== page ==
LeeBr

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LeeBr last won the day on January 6 2013

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  1. A new species of Nepenthes from Sulawesi is described here: http://www.ingentaconnect.com/content/nhn/blumea/pre-prints/content-nbc_blumea_0355 and a new section in the genus Nepenthes is created for the species related to N. tentaculata. LeeB.
  2. If you want more exact locations for Genlisea you should contact Dr. Andreas Fleischmann; he has written the monograph on the genus. LeeB.
  3. Have a look here: https://www.flickr.com/photos/epmallory3/albums/72157631817597942 There are lots of nice pictures of carnivorous plants from Belize. They show Genlisea and also Drosera capillaris; D. brevifolia has also been recorded from there. I haven't seen any exact locations. LeeB
  4. Catopsis berteroniana is recorded from Rio Dulce. And as Genlisea filiformis is recorded from Belize as well as Guatemala it might be found in that area. LeeB.
  5. Guatemala has lots of Utricularia, if you go to the Carnivorous Plant Society's FAQ page look up Carnivorous Plants of Central America and the Caribbean you will find a list. Drosera should occur there too, as does Genlisea filiformis. Pinguicula clivorum, P. crenatiloba, P. lilacina, P. mesophytica, P. moranensis and P. orchidioidesa all occur there. P. mesophytica has been found in the department of Chiquimula on the middle slopes of Montana Norte to El Jutal at 1217m and at Cerro Brujo, S.E. of Conception de las Minas at 802m. P. moranensis has been found at Chichicastenago at 2200m, and P. orchidioides in the Department of Solala. There are also pictures online of a P. sp. Guatemala from 3100m; but they don't state from where exactly. I hope this helps; if you find anything new please take photos and report back. LeeB.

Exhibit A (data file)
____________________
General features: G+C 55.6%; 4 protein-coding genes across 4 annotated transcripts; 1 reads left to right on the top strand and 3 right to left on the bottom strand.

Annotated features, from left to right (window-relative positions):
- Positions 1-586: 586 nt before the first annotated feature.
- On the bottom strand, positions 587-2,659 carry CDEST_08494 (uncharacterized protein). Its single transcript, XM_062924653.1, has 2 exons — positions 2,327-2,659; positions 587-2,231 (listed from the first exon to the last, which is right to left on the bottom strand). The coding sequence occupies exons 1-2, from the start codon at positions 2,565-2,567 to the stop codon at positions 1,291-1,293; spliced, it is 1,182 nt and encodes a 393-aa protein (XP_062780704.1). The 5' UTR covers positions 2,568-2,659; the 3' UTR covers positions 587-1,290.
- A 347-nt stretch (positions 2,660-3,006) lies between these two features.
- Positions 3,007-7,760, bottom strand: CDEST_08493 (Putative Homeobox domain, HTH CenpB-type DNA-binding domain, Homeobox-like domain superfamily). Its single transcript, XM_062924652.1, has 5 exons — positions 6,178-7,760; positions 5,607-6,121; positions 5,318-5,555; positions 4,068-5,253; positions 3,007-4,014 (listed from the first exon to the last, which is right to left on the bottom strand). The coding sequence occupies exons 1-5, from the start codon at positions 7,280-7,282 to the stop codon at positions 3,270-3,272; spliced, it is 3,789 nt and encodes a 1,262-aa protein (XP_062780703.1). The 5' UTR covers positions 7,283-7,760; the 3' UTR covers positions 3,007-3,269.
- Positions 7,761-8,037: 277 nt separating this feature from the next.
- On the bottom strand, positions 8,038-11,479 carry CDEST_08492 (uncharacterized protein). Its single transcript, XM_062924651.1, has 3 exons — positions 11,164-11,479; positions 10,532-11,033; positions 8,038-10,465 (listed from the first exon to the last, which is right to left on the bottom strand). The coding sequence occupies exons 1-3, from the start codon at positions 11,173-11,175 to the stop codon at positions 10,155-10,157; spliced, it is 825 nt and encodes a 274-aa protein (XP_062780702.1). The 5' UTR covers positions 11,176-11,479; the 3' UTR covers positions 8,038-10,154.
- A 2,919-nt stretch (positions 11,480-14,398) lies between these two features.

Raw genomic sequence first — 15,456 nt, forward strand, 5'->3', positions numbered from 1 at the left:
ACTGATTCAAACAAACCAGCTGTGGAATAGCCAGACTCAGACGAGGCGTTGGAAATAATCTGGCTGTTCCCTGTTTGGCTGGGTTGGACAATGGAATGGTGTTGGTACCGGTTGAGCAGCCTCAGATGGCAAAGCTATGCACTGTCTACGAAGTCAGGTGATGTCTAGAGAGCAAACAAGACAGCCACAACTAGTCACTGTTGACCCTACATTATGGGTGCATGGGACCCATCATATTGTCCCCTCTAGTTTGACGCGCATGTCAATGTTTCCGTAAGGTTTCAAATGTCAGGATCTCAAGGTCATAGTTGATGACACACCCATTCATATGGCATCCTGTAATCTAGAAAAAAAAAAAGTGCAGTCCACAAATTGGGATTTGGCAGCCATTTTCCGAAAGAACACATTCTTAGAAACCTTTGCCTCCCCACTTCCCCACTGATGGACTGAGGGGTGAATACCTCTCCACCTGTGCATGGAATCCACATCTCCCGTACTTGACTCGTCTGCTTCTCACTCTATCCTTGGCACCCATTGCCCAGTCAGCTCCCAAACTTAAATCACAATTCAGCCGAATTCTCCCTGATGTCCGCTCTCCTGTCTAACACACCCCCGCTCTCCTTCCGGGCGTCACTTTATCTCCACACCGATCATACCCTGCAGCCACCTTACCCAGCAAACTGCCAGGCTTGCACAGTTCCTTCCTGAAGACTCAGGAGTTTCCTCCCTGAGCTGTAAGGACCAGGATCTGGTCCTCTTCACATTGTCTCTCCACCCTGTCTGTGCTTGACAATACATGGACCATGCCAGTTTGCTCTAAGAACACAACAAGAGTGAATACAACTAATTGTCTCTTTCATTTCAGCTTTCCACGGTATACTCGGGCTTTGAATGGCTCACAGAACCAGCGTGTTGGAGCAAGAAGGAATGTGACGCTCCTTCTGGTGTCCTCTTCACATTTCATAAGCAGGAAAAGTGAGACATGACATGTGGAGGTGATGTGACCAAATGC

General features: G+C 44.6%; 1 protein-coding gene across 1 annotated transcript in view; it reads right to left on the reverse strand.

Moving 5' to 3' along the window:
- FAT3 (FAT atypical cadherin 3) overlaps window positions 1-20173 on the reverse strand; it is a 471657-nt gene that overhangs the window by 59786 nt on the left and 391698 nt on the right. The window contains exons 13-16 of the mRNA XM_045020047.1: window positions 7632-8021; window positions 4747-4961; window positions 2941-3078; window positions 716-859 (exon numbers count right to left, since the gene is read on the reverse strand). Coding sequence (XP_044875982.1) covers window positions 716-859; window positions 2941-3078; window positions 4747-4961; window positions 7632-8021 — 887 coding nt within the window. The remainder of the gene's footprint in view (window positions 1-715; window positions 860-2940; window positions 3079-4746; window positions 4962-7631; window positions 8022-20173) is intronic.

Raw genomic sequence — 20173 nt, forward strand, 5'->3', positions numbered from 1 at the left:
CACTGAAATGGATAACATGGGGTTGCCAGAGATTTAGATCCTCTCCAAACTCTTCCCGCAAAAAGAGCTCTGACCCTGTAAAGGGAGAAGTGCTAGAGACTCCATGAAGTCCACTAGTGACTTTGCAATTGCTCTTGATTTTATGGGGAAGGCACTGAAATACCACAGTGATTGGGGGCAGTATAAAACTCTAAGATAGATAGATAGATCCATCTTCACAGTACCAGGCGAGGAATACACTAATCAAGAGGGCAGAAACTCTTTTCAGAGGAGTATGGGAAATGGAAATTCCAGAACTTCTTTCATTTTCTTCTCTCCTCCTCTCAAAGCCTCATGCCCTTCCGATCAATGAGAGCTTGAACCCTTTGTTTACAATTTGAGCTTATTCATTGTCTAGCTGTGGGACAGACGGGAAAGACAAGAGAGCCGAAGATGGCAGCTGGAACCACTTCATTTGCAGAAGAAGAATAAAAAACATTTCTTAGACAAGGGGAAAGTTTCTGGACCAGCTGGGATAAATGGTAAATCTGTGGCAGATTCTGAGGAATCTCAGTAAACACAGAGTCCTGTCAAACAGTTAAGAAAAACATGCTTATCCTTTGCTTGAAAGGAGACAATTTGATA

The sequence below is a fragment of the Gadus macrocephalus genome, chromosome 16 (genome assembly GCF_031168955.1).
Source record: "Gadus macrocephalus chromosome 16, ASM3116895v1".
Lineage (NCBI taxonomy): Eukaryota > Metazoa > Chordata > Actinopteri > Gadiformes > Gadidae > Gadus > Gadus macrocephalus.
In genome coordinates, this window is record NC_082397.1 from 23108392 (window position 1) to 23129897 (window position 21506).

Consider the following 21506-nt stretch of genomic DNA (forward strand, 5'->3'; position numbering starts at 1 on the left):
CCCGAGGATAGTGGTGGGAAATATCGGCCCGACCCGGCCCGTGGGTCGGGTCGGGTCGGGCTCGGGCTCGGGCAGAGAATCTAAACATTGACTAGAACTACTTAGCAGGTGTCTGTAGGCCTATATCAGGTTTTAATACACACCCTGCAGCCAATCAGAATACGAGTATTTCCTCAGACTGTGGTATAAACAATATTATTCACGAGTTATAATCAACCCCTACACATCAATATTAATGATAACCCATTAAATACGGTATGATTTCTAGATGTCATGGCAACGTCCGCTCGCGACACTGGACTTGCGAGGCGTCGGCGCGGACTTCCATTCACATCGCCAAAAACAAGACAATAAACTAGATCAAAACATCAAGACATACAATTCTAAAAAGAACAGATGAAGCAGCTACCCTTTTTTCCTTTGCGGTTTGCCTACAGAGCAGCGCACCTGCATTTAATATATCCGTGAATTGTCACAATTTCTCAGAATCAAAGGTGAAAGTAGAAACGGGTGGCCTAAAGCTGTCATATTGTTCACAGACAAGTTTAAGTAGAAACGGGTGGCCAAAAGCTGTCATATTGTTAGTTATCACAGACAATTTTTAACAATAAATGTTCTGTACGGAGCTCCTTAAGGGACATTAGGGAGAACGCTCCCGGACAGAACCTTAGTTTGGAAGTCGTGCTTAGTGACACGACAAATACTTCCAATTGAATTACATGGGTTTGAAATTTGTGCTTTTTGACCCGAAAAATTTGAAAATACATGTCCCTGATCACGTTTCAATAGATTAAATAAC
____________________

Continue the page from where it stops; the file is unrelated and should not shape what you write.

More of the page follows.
6. Did you keep records of the number of each colour variant compared to the total number of seedlings? Were there equal numbers of each colour variety or did some predominate? LeeB.
  7. Apparently Utricularia stellaris occurs there; it is a widespread species also occurring in Africa, Asia, Madagascar and the Comoros Is. As far as I know there are no Drosera there; and there are certainly no Nepenthes. So it may be the only carnivorous plant there unless any other Utricularia occur there. LeeB.
  8. Interesting. Sounds like it is a good paper. Are you planning on doing a complete overview paper on all the South American Drosera anytime? That would definitely be worth reading (as would one on all the African Drosera). LeeB.
  9. Interesting thoughts. Looks like more experimental study is needed. Also the space inside the trap and the nutrient supply is limited so the algae cannot keep dividing exponentially forever ; their population would run out of food and crash sooner or later anyway. LeeB.
  10. Interesting; yet if they secrete digestive enzymes they should not work on their own tissues. Just like toxic animals are immune to their own toxins. And our own stomachs are not digested by the hydrochloric acid that they contain. Basically the plant tissues should be able to evolve an immunity to their own digestive secretions; and not have to wait until the prey starts to breakdown after death to digest it. Unless they are relying on other organisms to break down their prey for them as S. purpurea does. LeeB.
  11. Though it does raise the question of why it has to kill the algae before it can digest them; I would have thought the secretion of digestive fluids into the trap would do the job whether the algae were alive or not. LeeB.
  12. Just one thing, New Zealand doesn't only have the T form. The number of leaf points increases with the plants age; also when growing amongst competing vegetation the plants produce fewer leaves with longer petioles and more points per leaf. Plants growing amongst dense vegetation on the Kopuatai dome swamp and in Northland can have more than twenty points per leaf although around a dozen is commoner. There are pictures on the NZCPS website and in Bruce Salmon's book showing this. Plants growing in the open and at altitude are the ones that have smaller leaves with only two or four points. However from reading the literature it does seem that in Australia that the further north you go the more points per leaf. LeeB.
  13. Does Drosera indica also occur in your area? It seems to occur widely in East and South Asia as well, although perhaps not as far north as D. peltata. LeeB.
  14. D. peltata doesn't only occur in south and south east asia, it is fairly common in the more southerly parts of east asia.The online Flora of China lists lots of Chinese provinces it occurs in. LeeB.